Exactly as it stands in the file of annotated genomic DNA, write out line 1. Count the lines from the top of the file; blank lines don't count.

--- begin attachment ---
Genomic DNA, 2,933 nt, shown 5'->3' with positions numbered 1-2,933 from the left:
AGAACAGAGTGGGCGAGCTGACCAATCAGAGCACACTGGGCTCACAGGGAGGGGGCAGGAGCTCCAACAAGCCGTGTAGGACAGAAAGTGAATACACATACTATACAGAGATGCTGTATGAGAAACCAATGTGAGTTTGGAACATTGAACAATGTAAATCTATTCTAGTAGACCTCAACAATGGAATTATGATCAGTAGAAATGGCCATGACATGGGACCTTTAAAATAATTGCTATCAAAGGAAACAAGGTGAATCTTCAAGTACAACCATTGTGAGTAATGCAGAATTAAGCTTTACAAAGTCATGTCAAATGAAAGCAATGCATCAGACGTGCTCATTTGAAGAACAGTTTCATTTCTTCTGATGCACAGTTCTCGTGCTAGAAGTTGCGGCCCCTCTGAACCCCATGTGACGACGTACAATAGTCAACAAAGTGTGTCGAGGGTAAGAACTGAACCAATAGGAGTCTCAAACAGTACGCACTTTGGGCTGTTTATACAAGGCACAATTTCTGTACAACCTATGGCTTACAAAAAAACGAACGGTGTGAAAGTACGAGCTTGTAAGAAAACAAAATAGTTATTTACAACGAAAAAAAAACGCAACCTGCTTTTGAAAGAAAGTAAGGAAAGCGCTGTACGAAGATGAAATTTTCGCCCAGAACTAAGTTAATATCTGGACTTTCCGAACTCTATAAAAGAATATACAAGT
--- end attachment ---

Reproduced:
Genomic DNA, 2,933 nt, shown 5'->3' with positions numbered 1-2,933 from the left: